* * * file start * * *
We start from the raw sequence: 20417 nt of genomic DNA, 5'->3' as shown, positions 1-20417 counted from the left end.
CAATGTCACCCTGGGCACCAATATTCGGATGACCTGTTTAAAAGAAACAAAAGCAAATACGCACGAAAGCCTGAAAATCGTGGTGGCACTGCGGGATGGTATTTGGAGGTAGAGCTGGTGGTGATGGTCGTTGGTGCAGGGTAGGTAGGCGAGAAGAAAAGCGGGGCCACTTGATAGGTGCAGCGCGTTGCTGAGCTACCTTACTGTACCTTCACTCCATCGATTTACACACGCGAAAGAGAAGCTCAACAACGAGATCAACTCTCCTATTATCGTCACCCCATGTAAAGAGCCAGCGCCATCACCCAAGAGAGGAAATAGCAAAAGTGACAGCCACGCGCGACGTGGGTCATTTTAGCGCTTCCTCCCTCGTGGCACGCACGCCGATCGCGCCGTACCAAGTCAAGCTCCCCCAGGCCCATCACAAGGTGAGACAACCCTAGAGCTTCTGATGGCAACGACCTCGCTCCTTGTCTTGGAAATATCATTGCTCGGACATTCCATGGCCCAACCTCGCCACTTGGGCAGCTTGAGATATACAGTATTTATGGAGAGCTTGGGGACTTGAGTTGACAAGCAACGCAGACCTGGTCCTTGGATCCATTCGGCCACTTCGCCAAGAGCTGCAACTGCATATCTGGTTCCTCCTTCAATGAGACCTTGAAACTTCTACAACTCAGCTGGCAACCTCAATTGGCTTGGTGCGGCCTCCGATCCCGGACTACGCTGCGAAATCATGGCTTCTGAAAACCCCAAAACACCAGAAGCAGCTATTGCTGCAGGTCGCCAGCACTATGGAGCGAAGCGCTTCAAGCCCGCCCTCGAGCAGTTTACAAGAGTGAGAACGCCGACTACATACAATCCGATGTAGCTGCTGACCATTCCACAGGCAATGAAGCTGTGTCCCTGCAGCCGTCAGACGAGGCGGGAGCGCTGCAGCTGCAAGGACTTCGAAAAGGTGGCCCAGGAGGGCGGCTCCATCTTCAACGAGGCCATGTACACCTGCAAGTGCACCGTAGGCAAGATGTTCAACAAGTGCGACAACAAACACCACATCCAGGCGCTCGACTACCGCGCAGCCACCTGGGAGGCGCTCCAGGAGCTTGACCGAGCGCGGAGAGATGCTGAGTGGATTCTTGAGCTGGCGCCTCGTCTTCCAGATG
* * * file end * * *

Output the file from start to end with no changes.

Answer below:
We start from the raw sequence: 20417 nt of genomic DNA, 5'->3' as shown, positions 1-20417 counted from the left end.
CAATGTCACCCTGGGCACCAATATTCGGATGACCTGTTTAAAAGAAACAAAAGCAAATACGCACGAAAGCCTGAAAATCGTGGTGGCACTGCGGGATGGTATTTGGAGGTAGAGCTGGTGGTGATGGTCGTTGGTGCAGGGTAGGTAGGCGAGAAGAAAAGCGGGGCCACTTGATAGGTGCAGCGCGTTGCTGAGCTACCTTACTGTACCTTCACTCCATCGATTTACACACGCGAAAGAGAAGCTCAACAACGAGATCAACTCTCCTATTATCGTCACCCCATGTAAAGAGCCAGCGCCATCACCCAAGAGAGGAAATAGCAAAAGTGACAGCCACGCGCGACGTGGGTCATTTTAGCGCTTCCTCCCTCGTGGCACGCACGCCGATCGCGCCGTACCAAGTCAAGCTCCCCCAGGCCCATCACAAGGTGAGACAACCCTAGAGCTTCTGATGGCAACGACCTCGCTCCTTGTCTTGGAAATATCATTGCTCGGACATTCCATGGCCCAACCTCGCCACTTGGGCAGCTTGAGATATACAGTATTTATGGAGAGCTTGGGGACTTGAGTTGACAAGCAACGCAGACCTGGTCCTTGGATCCATTCGGCCACTTCGCCAAGAGCTGCAACTGCATATCTGGTTCCTCCTTCAATGAGACCTTGAAACTTCTACAACTCAGCTGGCAACCTCAATTGGCTTGGTGCGGCCTCCGATCCCGGACTACGCTGCGAAATCATGGCTTCTGAAAACCCCAAAACACCAGAAGCAGCTATTGCTGCAGGTCGCCAGCACTATGGAGCGAAGCGCTTCAAGCCCGCCCTCGAGCAGTTTACAAGAGTGAGAACGCCGACTACATACAATCCGATGTAGCTGCTGACCATTCCACAGGCAATGAAGCTGTGTCCCTGCAGCCGTCAGACGAGGCGGGAGCGCTGCAGCTGCAAGGACTTCGAAAAGGTGGCCCAGGAGGGCGGCTCCATCTTCAACGAGGCCATGTACACCTGCAAGTGCACCGTAGGCAAGATGTTCAACAAGTGCGACAACAAACACCACATCCAGGCGCTCGACTACCGCGCAGCCACCTGGGAGGCGCTCCAGGAGCTTGACCGAGCGCGGAGAGATGCTGAGTGGATTCTTGAGCTGGCGCCTCGTCTTCCAGATG